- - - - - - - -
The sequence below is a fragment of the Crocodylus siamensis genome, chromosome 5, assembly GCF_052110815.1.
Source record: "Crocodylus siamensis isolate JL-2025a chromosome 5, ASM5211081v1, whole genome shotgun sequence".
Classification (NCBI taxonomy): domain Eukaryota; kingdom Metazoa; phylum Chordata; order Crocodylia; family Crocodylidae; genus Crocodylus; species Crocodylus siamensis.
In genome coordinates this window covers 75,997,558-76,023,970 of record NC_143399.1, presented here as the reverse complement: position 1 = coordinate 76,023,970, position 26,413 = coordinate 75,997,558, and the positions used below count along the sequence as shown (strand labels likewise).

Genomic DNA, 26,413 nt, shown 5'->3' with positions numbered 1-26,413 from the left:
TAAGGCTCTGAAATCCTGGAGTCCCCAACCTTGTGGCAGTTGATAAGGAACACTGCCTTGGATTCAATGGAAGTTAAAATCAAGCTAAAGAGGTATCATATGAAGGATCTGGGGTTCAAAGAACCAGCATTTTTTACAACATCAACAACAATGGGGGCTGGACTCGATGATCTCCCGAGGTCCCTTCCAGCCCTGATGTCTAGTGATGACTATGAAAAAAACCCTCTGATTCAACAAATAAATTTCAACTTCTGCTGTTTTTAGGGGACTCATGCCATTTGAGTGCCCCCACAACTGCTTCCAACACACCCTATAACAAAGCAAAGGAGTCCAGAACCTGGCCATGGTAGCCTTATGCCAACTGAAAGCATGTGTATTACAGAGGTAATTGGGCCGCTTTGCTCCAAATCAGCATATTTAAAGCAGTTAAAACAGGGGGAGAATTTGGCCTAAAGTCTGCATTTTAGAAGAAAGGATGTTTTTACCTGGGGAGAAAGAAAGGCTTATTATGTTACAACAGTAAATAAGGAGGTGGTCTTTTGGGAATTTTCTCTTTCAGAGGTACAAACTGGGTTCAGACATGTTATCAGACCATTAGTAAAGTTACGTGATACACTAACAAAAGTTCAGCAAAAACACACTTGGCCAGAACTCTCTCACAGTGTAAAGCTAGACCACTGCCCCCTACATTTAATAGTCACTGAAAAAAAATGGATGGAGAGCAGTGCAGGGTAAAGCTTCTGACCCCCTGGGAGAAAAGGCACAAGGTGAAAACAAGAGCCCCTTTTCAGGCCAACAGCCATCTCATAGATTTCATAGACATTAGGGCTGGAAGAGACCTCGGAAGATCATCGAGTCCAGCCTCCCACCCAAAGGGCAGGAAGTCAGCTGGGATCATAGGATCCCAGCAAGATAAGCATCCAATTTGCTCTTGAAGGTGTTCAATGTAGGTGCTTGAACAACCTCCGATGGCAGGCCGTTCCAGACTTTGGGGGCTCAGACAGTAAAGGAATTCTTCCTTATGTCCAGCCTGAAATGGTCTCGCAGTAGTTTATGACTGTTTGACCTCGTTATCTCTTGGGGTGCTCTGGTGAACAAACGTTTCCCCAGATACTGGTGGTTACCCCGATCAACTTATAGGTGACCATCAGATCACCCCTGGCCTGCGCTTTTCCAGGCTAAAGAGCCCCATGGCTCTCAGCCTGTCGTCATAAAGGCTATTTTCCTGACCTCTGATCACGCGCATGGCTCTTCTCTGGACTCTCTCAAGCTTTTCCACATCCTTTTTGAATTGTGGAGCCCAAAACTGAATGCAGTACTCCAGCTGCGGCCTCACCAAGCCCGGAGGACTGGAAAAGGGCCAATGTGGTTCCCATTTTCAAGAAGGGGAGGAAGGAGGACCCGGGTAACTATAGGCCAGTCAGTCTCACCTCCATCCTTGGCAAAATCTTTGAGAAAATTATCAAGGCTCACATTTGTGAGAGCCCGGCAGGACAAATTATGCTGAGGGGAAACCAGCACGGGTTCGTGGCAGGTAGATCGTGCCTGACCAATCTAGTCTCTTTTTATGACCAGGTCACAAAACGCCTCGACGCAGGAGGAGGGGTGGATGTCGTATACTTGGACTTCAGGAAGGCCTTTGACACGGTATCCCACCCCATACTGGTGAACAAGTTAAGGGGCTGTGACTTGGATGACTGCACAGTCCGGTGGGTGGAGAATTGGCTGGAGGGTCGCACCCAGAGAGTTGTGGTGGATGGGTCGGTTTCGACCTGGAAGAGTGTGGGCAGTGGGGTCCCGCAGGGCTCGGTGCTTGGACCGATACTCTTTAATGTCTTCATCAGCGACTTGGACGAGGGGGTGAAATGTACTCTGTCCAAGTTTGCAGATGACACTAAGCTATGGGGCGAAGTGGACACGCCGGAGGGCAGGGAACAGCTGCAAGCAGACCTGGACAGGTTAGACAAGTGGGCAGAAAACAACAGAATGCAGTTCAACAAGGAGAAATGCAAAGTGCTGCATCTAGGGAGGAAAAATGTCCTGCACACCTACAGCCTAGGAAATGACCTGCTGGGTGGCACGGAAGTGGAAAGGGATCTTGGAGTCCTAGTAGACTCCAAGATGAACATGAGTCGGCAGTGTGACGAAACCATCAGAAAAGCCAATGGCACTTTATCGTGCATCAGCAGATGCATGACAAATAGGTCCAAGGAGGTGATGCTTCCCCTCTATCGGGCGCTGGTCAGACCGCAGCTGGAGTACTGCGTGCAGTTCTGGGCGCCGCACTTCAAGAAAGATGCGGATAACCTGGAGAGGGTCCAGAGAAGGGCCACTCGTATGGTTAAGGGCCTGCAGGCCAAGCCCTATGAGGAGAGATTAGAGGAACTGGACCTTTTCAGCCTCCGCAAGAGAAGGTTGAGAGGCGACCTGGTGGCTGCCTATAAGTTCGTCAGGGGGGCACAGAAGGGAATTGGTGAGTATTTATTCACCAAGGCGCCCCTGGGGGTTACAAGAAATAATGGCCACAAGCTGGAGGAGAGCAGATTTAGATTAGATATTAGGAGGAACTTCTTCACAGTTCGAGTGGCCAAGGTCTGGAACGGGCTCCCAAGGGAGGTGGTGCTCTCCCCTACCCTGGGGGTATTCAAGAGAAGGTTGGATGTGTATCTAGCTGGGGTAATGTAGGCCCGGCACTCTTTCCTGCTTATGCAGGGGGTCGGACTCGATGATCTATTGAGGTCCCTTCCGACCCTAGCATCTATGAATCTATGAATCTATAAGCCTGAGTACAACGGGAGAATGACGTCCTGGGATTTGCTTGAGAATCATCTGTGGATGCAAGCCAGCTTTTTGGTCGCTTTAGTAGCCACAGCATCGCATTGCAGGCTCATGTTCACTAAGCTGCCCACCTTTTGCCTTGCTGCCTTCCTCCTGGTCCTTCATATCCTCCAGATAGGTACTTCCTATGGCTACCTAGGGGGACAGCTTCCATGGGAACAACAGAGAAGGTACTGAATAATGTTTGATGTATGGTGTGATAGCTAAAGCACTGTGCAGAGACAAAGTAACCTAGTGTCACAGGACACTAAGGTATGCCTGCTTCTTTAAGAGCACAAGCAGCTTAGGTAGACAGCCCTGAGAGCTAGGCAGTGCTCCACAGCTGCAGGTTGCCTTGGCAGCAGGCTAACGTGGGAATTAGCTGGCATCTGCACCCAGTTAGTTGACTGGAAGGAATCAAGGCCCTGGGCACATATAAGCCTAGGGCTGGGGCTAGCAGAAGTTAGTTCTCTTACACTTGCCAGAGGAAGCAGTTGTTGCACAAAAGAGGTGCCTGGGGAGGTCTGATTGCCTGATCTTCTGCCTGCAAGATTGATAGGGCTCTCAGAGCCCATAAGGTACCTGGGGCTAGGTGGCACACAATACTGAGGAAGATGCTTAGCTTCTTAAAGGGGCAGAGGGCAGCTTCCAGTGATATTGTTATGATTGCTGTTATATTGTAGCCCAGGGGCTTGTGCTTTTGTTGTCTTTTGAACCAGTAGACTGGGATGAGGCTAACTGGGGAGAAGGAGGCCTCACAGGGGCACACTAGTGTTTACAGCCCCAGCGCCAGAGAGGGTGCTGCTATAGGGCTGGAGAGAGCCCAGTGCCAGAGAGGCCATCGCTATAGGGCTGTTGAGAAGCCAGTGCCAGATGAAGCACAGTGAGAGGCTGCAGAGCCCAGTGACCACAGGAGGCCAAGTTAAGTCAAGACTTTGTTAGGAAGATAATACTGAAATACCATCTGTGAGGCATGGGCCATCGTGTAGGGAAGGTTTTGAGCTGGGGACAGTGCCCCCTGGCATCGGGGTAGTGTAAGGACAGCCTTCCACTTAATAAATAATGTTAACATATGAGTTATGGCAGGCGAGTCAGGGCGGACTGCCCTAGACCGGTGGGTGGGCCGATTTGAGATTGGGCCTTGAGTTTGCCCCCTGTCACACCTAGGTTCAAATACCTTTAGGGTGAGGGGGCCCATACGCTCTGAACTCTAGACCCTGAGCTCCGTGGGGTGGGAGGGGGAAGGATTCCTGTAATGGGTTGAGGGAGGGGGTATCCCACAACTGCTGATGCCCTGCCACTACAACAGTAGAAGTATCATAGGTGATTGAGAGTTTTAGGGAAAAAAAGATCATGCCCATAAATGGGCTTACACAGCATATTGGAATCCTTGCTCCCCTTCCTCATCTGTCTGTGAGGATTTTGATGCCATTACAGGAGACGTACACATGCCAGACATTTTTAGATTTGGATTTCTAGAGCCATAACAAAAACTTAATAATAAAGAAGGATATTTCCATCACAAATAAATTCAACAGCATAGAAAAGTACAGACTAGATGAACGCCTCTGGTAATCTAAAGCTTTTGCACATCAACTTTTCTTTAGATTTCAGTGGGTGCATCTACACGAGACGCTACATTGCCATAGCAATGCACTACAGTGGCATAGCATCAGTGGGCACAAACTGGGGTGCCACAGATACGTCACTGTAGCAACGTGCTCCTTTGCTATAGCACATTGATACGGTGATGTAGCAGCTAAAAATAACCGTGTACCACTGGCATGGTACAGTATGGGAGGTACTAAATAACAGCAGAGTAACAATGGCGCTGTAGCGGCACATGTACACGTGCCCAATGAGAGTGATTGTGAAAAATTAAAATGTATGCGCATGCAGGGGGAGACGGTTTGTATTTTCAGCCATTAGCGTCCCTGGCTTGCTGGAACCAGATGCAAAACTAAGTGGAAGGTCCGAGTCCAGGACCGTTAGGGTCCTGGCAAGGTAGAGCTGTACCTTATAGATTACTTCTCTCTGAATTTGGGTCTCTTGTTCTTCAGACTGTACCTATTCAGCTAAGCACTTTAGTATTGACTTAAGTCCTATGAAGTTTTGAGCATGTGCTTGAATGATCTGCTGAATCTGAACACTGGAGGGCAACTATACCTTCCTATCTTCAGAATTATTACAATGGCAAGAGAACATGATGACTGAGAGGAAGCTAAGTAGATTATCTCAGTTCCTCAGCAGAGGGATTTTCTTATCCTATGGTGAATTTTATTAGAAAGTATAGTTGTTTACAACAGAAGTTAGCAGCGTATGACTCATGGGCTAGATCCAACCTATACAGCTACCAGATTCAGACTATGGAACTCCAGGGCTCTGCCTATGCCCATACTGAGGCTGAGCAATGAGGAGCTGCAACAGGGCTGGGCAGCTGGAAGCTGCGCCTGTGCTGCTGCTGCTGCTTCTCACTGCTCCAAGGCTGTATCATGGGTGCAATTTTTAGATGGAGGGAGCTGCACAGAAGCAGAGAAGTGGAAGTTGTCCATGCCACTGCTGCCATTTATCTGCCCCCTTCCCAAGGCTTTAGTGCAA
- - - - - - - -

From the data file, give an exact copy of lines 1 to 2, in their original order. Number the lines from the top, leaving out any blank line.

The sequence below is a fragment of the Crocodylus siamensis genome, chromosome 5, assembly GCF_052110815.1.
Source record: "Crocodylus siamensis isolate JL-2025a chromosome 5, ASM5211081v1, whole genome shotgun sequence".